Earlier this week I received an email from a reader named Ashley who wrote, “My classes have been reading Girl in Hyacinth Blue, a reverse chronology of the history of an art work. I would like them to do an interactive timeline to show their understanding of the text. I have never done something like this before. Any suggestions?”
I gave Ashley two suggestions that I will share with any high school teacher who is interested in doing something like what Ashley is going to have her students do. First, Timeline JS offers an excellent way to make multimedia timelines through Google Sheets. Students enter dates, event descriptions, links to images, and links to videos into a Google Sheets template provided by Timeline JS. The timeline is then displayed in full screen with a horizontal scroll. The videos that students link to in the template are played directly in the timeline. And as an added bonus, your students can even include links to Google Maps locations in their timelines.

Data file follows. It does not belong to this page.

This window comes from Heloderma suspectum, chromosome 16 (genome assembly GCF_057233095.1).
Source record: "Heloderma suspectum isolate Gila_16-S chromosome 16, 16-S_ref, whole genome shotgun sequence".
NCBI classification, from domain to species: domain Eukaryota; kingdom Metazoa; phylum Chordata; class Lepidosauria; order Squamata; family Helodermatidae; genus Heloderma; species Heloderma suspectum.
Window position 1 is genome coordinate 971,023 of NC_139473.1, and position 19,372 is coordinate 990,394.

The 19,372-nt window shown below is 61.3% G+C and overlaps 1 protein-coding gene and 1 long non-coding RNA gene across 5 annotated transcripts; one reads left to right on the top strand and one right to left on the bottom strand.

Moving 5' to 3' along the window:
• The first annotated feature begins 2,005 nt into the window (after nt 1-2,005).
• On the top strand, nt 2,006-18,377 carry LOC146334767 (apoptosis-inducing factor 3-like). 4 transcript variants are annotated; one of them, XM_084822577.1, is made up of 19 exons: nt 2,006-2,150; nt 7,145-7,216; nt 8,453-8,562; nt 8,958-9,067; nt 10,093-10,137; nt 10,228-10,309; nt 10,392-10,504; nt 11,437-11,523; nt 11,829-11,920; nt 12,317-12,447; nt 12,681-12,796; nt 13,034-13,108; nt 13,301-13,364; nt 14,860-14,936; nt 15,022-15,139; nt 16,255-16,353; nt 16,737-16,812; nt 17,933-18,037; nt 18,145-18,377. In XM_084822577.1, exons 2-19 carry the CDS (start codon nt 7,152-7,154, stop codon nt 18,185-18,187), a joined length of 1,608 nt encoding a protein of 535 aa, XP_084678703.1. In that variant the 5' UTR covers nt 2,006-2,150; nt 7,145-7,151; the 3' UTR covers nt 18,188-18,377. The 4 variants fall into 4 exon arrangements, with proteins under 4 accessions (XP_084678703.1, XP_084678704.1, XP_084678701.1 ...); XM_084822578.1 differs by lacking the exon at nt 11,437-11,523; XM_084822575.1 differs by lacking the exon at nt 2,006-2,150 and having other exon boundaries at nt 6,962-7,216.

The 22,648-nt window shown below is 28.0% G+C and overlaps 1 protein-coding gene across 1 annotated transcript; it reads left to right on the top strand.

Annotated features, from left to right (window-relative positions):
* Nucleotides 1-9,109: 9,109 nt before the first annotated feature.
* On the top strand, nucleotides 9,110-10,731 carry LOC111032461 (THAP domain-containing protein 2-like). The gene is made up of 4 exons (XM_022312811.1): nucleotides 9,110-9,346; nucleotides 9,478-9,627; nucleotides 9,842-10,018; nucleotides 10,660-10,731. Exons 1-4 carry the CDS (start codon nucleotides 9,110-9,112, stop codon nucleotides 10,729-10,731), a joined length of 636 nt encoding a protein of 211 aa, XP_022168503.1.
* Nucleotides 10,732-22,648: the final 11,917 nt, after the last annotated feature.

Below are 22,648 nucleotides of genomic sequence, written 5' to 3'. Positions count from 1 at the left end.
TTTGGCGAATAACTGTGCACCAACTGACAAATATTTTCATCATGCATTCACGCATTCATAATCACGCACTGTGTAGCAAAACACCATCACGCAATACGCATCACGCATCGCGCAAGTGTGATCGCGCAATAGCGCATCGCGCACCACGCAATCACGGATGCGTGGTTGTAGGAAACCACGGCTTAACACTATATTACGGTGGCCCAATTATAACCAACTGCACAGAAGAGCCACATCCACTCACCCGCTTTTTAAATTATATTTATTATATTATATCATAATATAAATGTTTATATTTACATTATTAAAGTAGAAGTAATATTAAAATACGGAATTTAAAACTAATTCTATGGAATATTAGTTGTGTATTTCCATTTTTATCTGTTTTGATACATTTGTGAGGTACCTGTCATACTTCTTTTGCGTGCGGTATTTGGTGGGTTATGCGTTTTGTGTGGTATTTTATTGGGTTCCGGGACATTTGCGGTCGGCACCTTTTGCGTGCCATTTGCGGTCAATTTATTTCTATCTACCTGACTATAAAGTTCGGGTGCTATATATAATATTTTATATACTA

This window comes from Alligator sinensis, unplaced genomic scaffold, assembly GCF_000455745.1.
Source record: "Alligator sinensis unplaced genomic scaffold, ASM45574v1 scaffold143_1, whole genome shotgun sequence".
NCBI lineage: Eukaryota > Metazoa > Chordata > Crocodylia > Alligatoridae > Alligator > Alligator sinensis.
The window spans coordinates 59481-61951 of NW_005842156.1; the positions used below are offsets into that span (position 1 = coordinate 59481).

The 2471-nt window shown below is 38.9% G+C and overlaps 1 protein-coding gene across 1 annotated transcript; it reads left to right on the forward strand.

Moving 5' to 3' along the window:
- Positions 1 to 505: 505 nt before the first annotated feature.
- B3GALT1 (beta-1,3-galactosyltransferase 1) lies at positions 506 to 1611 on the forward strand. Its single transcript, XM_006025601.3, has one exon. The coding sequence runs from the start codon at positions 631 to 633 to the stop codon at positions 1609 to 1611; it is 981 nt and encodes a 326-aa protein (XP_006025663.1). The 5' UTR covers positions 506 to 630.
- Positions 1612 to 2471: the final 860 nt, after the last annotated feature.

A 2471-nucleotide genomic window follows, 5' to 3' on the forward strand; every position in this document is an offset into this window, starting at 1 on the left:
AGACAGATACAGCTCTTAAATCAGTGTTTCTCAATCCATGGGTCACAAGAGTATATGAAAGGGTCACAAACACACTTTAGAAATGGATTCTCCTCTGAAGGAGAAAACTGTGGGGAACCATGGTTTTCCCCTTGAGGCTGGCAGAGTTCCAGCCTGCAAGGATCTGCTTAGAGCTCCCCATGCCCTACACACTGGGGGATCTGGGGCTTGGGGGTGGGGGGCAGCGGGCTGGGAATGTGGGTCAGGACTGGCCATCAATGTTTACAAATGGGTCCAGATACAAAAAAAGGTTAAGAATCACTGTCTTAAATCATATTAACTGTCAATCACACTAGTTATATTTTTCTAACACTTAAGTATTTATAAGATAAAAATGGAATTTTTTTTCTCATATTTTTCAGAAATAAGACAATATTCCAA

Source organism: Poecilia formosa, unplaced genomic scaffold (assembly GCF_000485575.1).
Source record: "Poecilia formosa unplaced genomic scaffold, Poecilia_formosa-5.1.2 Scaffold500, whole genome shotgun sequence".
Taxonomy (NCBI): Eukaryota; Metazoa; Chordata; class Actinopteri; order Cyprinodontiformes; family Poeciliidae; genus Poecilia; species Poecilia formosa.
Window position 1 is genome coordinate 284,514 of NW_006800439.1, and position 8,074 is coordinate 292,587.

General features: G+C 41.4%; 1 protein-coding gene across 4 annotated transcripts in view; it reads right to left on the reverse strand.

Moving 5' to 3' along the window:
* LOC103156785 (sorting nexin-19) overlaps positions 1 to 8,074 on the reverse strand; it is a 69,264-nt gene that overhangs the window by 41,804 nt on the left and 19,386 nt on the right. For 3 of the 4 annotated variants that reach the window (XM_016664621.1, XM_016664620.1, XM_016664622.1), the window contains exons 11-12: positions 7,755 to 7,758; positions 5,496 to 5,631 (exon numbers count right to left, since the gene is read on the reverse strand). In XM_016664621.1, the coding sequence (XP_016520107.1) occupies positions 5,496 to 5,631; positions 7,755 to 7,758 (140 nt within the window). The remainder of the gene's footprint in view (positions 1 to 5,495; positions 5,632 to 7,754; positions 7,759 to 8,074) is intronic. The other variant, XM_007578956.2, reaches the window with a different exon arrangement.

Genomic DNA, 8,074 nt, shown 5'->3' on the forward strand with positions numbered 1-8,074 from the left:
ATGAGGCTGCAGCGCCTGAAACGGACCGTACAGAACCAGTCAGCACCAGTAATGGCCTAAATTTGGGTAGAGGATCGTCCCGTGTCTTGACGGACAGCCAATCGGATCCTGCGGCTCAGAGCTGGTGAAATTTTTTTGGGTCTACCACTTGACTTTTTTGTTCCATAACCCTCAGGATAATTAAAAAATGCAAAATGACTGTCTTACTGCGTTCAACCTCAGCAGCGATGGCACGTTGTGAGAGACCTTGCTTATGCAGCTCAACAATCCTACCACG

The second suggestion that I gave to Ashley was to try Sutori.com. Sutori, formerly known as History.co, is a complete multimedia timeline creation service. Students can build timelines that include pictures, videos, and text. As a benefit for teachers, not only can you include media like pictures and videos, you can also include quiz questions in your timeline. So if you wanted to have students view a few events on a timeline and then answer a few comprehension questions, you can build those questions right into the timeline.
Timelines are a staple of the history teacher’s playbook. In Teaching History With Technology I provide detailed tutorials on making multimedia timelines along with seven other lessons on using technology in your history lessons.